Back in the 80s, when I started the experiential marketing company GMR, I selected every employee. But as we grew to a workforce of hundreds of people I had to rely on HR to take over the recruiting process.

Nevertheless, every hire remained personal. Before we made an offer, I made time for a one-on-one with our final candidates for every single position. I never asked the typical interview questions – I wanted to dig in and know their values.


Years later, after selling GMR to Omnicom, I’m still in touch with many of those employees, one of whom recently emailed me on LinkedIn saying “I remember the day you hired me and we sat down and you listened to my story. It was a great day in my career because you took the time to get to know me.”

“You took the time to get to know me.”

Human beings are wired for such interaction; the birth of civilizations has depended on it. And while the world has acquiesced to the mindless scrolling of social media posts, it’s become clear that we as a society are going back to our roots. We want Authenticity. Stories. Meaning.

The challenge for business leadership is staying connected to employees as the company grows in scale and across geographical boundaries. So, the emergence of podcasts for business couldn’t have come at a better time. Millions of people each week immerse themselves in podcasts on their commutes, traveling on airplanes, in between sales calls, and while working out. These are also the pockets of opportunity to access each day to reach your staff – and it’s all through innovative storytelling on demand.

It only makes sense, then, that your company should utilize the power and convenience of podcasts to educate, motivate, train – and yes, even entertain – your employees. This all helps to build company culture at any level you choose – from sales teams to company-wide.

3 reasons to launch an internal podcast today


  1. Your salespeople are the lifeblood of your company, yet a lot of them are working remotely.
    After forty years in business, I’ve seen companies fail to communicate effectively with their employees, especially their sales teams. A lot of these folks work remotely, out of their homes, and are not connected to the mothership in any way, making it hard to stay focused and motivated. Podcasting is an ideal way to inspire them on their time whenever they want and wherever they are.
  2. How many times do people at work ask, “Have you seen my email?” How many times do people respond with a blank stare?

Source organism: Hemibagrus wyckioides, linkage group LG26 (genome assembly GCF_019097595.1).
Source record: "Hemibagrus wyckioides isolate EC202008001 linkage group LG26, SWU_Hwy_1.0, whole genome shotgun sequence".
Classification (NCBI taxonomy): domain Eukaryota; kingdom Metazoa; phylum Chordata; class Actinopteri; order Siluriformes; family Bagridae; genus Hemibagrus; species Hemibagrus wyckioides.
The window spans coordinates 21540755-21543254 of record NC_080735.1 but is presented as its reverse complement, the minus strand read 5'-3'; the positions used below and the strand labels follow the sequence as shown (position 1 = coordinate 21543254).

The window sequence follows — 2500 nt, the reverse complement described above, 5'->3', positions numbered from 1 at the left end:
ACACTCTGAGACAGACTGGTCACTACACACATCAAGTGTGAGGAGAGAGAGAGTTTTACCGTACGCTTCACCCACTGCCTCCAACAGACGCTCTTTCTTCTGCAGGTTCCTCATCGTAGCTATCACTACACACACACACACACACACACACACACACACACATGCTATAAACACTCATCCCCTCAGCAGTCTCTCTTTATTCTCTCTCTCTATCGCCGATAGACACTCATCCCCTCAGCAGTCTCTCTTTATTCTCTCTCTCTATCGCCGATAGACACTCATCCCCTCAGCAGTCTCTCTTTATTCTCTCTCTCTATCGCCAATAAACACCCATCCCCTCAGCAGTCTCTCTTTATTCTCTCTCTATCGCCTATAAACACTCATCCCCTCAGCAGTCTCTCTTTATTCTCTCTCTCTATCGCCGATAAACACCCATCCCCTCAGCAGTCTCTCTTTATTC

While corporate email is a necessary tool, people’s eyes tend to glaze over the countless messages they get each week. We’ve all seen how a thread can explode into 20 or 30 emails, with new recipients being added along the way. If email is the primary way a company communicates trying to keep up with the ever-expanding volume easily leads to employee burnout.
    When it comes to actual human connection, email really misses the mark. But if you’re serious about shaping and motivating corporate culture, your message will come across with great power in a podcast. Your authenticity, professional insights, your “how I got here” stories will help them relate to you. They will follow you into battle if you make a connection and know you value them as people.
  3. Podcasts will save you money.
    Statistics show that employees are desperately seeking connection. When they don’t feel it, they flee. Some 42 million people will leave their jobs this year, costing businesses $600 billion in turnover costs. On the other hand, business units focused on engaging employees cognitively and personally have lower turnover costs, more loyal customers, and higher profits.

“Workplace turnover is increasing, and the employee-driven marketplace calls for CEOs and managers to focus more effort on employee retention,” according to the 2018 Retention Report published by the Work Institute, an employee engagement, retention, and HR consultant. “The successful economy and growing job marketplace allow a large percentage of employees to make career moves when current employers are not meeting their expectations and needs.”

I know the challenges of hiring and retaining rock-star employees, and most executives today don’t have the luxury of time to meet every single person. Yet every employee is still charged with a corporate and team mission. You can get them focused and motivated with a podcast.


Gary Reynolds is Founder of FieldCast, a company that produces podcasts for corporations with large distributed networks of employees. He founded experiential marketing agency GMR, which represented hundreds of global brands over his 40 years at the helm. Contact Gary at